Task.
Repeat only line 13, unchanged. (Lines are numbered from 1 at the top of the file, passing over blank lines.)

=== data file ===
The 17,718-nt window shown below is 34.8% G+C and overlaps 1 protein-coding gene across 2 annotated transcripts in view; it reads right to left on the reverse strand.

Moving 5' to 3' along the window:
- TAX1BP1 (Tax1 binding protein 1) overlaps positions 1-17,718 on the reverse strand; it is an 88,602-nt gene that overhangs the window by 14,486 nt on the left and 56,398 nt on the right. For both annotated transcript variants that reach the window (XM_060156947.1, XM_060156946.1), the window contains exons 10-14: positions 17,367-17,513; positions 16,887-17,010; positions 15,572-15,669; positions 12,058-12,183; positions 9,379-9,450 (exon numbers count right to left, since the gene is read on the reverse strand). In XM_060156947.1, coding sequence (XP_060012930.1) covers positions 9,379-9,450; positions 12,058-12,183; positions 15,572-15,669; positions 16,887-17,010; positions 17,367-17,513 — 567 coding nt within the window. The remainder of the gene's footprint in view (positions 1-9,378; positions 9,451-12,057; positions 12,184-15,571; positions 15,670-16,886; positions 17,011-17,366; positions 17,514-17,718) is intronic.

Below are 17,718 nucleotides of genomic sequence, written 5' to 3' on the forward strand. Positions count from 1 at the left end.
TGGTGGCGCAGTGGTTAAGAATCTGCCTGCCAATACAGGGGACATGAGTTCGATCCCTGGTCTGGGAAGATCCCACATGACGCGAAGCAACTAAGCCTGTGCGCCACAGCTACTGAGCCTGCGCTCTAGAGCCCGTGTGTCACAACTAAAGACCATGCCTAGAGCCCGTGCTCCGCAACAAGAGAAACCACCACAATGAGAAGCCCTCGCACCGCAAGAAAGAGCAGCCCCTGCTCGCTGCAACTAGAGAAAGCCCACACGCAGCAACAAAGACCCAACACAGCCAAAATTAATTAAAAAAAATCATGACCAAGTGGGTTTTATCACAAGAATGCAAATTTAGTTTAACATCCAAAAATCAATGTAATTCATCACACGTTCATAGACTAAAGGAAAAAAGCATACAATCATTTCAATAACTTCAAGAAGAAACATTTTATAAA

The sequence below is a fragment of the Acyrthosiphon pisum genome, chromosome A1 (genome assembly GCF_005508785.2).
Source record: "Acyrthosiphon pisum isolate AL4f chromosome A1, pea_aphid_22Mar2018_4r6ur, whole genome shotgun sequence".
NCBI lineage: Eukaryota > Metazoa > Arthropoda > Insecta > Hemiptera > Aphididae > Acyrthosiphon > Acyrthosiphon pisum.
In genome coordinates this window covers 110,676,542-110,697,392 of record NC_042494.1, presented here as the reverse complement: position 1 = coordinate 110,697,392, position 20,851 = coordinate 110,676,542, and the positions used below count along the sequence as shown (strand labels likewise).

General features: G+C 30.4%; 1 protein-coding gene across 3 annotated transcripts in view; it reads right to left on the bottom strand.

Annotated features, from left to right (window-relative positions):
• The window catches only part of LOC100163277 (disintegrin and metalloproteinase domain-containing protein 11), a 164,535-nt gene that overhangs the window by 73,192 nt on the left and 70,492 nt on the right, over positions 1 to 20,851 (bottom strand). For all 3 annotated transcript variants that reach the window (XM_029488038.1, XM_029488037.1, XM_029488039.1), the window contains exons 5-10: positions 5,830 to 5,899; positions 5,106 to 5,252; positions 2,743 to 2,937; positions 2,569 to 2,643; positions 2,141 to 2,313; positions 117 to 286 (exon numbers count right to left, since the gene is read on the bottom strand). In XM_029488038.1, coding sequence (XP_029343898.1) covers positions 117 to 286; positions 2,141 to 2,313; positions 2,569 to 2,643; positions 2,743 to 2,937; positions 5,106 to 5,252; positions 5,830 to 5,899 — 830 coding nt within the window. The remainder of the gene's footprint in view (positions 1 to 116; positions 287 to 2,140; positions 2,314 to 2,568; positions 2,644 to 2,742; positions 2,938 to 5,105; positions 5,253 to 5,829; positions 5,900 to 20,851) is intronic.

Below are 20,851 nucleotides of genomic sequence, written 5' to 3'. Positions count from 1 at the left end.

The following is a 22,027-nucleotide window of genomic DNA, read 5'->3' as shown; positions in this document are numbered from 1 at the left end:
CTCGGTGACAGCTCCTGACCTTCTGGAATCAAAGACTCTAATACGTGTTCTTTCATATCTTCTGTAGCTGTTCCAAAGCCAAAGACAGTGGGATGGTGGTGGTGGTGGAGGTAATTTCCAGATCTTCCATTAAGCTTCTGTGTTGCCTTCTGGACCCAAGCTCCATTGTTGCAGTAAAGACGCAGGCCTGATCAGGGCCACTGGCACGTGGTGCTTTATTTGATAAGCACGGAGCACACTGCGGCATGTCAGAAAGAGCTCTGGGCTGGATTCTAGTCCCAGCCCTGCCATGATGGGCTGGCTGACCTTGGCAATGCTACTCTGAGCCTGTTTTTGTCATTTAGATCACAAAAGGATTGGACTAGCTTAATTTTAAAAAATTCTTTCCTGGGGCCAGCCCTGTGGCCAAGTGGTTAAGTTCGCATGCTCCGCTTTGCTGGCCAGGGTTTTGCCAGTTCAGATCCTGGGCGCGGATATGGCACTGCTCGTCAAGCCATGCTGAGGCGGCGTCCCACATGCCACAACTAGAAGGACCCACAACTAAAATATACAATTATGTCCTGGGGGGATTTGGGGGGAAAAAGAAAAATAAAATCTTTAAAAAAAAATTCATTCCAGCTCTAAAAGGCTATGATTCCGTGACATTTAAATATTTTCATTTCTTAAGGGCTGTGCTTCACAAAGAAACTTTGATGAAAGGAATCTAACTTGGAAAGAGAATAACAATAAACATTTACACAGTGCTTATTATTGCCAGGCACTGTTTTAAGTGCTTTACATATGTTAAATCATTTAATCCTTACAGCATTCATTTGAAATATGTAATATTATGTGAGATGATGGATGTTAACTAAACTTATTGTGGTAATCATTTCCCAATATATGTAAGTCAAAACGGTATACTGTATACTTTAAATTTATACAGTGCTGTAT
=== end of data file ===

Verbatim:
Below are 20,851 nucleotides of genomic sequence, written 5' to 3'. Positions count from 1 at the left end.